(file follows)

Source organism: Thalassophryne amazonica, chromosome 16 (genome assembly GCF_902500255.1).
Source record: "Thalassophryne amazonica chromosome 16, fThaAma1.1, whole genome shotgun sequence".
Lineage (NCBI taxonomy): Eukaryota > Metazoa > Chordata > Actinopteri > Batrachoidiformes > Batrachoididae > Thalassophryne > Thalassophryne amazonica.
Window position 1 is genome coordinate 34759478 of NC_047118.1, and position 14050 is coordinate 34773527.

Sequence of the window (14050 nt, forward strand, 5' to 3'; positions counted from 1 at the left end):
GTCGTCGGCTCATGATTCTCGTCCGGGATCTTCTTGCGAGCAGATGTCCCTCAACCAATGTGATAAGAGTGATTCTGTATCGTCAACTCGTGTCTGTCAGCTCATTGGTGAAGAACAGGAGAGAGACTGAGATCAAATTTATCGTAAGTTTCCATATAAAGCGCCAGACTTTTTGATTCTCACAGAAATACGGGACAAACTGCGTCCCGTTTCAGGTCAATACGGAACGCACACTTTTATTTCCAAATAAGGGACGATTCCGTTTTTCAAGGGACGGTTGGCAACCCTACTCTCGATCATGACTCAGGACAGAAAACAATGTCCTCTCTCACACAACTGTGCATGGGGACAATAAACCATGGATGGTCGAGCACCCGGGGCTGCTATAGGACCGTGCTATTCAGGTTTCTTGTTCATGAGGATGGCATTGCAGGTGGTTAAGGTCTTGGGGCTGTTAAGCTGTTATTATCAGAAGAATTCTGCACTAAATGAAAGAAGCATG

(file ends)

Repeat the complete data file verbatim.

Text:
Source organism: Thalassophryne amazonica, chromosome 16 (genome assembly GCF_902500255.1).
Source record: "Thalassophryne amazonica chromosome 16, fThaAma1.1, whole genome shotgun sequence".
Lineage (NCBI taxonomy): Eukaryota > Metazoa > Chordata > Actinopteri > Batrachoidiformes > Batrachoididae > Thalassophryne > Thalassophryne amazonica.
Window position 1 is genome coordinate 34759478 of NC_047118.1, and position 14050 is coordinate 34773527.

Sequence of the window (14050 nt, forward strand, 5' to 3'; positions counted from 1 at the left end):
GTCGTCGGCTCATGATTCTCGTCCGGGATCTTCTTGCGAGCAGATGTCCCTCAACCAATGTGATAAGAGTGATTCTGTATCGTCAACTCGTGTCTGTCAGCTCATTGGTGAAGAACAGGAGAGAGACTGAGATCAAATTTATCGTAAGTTTCCATATAAAGCGCCAGACTTTTTGATTCTCACAGAAATACGGGACAAACTGCGTCCCGTTTCAGGTCAATACGGAACGCACACTTTTATTTCCAAATAAGGGACGATTCCGTTTTTCAAGGGACGGTTGGCAACCCTACTCTCGATCATGACTCAGGACAGAAAACAATGTCCTCTCTCACACAACTGTGCATGGGGACAATAAACCATGGATGGTCGAGCACCCGGGGCTGCTATAGGACCGTGCTATTCAGGTTTCTTGTTCATGAGGATGGCATTGCAGGTGGTTAAGGTCTTGGGGCTGTTAAGCTGTTATTATCAGAAGAATTCTGCACTAAATGAAAGAAGCATG